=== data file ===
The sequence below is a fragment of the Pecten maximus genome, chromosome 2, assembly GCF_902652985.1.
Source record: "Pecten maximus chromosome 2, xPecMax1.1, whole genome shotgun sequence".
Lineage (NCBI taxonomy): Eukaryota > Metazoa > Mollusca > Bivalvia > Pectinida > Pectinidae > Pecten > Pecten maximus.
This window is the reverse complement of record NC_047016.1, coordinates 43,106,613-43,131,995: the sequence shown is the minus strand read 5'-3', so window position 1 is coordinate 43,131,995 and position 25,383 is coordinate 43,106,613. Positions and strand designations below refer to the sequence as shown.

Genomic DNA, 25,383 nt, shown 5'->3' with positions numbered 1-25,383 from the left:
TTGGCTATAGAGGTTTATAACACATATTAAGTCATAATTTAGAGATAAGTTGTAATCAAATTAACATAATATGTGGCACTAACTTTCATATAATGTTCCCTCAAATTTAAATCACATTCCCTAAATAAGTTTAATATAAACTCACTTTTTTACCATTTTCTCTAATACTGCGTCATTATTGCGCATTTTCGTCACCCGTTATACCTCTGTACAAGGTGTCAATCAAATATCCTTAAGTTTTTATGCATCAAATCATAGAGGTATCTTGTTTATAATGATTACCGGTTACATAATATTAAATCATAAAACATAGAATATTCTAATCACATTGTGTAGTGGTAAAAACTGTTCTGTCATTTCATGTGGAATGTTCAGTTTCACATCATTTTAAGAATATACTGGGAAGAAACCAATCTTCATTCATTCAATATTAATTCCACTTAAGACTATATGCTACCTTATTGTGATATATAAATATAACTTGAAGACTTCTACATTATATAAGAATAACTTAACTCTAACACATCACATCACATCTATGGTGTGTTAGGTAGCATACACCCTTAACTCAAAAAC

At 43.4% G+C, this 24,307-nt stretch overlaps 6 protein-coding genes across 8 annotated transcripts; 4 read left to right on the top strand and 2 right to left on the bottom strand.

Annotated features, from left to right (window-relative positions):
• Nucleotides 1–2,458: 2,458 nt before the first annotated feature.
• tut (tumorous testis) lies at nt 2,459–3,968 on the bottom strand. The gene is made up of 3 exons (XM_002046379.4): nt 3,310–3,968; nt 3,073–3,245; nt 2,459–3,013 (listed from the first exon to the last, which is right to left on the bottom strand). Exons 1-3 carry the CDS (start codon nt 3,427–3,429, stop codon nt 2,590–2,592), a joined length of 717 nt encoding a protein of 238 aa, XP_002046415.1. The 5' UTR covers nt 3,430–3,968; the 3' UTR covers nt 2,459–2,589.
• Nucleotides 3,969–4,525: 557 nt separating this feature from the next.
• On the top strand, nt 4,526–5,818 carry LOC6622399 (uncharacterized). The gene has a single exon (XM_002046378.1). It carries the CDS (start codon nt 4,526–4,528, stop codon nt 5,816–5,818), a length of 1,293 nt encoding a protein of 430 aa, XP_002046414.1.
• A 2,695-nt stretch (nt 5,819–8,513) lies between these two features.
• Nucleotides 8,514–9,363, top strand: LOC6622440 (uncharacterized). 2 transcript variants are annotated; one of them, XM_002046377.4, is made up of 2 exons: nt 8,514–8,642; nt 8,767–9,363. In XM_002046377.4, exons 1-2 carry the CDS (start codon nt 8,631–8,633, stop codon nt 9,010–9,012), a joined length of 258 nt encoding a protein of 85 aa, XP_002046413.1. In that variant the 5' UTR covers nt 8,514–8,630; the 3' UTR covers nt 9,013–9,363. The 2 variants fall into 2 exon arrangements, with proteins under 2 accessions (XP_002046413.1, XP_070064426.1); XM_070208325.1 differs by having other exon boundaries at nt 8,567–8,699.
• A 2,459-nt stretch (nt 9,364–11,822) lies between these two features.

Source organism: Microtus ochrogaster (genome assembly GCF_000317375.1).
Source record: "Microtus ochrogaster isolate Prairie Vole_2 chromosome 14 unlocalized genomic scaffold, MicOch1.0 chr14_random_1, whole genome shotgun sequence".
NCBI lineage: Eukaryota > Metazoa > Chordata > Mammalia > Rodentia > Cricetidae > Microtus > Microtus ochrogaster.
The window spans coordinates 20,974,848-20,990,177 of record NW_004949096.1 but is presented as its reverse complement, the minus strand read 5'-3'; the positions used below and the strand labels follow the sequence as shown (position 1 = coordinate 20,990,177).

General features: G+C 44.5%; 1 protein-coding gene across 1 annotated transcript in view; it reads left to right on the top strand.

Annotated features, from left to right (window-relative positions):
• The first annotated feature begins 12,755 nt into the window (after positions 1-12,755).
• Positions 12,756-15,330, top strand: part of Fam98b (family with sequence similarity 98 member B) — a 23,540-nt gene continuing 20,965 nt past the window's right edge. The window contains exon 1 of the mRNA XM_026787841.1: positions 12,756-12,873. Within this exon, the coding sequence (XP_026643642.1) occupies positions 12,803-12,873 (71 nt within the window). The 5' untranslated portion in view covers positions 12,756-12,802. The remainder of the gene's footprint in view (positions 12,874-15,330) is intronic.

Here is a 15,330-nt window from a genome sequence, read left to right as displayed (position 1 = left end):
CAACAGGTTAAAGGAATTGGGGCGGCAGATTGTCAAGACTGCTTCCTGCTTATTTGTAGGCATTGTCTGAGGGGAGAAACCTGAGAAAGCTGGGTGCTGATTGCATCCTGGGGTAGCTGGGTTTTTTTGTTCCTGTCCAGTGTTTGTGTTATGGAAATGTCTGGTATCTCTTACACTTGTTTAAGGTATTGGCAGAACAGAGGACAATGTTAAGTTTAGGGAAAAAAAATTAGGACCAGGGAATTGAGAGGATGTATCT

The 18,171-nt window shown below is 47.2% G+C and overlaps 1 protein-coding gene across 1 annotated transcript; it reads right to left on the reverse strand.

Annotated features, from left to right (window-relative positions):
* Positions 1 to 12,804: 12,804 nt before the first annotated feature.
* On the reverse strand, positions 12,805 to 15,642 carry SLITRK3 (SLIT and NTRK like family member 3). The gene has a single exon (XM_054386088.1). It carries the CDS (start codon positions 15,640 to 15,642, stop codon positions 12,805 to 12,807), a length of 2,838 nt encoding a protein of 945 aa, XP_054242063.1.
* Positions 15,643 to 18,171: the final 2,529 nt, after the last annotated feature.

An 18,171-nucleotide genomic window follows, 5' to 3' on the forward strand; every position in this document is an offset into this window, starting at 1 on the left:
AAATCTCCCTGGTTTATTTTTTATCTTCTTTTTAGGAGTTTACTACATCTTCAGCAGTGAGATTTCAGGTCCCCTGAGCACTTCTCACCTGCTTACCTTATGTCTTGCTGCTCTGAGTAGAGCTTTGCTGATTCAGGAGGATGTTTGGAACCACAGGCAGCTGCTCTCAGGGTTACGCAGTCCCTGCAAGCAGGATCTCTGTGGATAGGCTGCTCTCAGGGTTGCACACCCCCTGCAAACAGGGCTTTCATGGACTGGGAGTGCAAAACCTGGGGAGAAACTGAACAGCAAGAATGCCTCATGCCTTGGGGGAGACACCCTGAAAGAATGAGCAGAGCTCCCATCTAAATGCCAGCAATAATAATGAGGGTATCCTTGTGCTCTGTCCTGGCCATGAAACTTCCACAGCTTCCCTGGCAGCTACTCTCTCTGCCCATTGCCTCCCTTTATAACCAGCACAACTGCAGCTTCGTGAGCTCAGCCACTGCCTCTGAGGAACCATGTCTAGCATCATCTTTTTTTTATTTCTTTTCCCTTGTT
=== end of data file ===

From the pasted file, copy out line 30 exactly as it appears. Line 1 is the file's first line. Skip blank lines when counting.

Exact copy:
* Positions 15,643 to 18,171: the final 2,529 nt, after the last annotated feature.